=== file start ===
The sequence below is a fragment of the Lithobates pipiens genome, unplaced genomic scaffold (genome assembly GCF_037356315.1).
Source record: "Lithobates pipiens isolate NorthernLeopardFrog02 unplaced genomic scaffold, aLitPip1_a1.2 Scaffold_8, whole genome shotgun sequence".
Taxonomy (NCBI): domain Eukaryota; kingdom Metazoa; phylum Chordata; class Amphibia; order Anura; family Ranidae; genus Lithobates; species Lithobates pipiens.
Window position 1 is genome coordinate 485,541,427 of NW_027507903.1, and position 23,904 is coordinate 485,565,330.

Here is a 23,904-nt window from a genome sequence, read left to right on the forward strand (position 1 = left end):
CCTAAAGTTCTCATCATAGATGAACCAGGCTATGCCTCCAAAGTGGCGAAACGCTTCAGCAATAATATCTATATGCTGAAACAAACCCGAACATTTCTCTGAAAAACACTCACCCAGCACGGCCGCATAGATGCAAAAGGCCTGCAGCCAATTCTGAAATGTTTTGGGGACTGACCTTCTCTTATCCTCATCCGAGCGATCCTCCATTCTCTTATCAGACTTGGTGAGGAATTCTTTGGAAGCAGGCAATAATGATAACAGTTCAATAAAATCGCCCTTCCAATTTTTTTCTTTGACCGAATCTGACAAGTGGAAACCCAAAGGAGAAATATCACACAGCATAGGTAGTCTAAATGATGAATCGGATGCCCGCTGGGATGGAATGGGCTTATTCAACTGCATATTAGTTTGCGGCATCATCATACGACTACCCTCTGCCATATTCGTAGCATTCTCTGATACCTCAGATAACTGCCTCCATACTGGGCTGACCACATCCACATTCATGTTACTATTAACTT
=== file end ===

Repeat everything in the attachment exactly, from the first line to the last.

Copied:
The sequence below is a fragment of the Lithobates pipiens genome, unplaced genomic scaffold (genome assembly GCF_037356315.1).
Source record: "Lithobates pipiens isolate NorthernLeopardFrog02 unplaced genomic scaffold, aLitPip1_a1.2 Scaffold_8, whole genome shotgun sequence".
Taxonomy (NCBI): domain Eukaryota; kingdom Metazoa; phylum Chordata; class Amphibia; order Anura; family Ranidae; genus Lithobates; species Lithobates pipiens.
Window position 1 is genome coordinate 485,541,427 of NW_027507903.1, and position 23,904 is coordinate 485,565,330.

Here is a 23,904-nt window from a genome sequence, read left to right on the forward strand (position 1 = left end):
CCTAAAGTTCTCATCATAGATGAACCAGGCTATGCCTCCAAAGTGGCGAAACGCTTCAGCAATAATATCTATATGCTGAAACAAACCCGAACATTTCTCTGAAAAACACTCACCCAGCACGGCCGCATAGATGCAAAAGGCCTGCAGCCAATTCTGAAATGTTTTGGGGACTGACCTTCTCTTATCCTCATCCGAGCGATCCTCCATTCTCTTATCAGACTTGGTGAGGAATTCTTTGGAAGCAGGCAATAATGATAACAGTTCAATAAAATCGCCCTTCCAATTTTTTTCTTTGACCGAATCTGACAAGTGGAAACCCAAAGGAGAAATATCACACAGCATAGGTAGTCTAAATGATGAATCGGATGCCCGCTGGGATGGAATGGGCTTATTCAACTGCATATTAGTTTGCGGCATCATCATACGACTACCCTCTGCCATATTCGTAGCATTCTCTGATACCTCAGATAACTGCCTCCATACTGGGCTGACCACATCCACATTCATGTTACTATTAACTT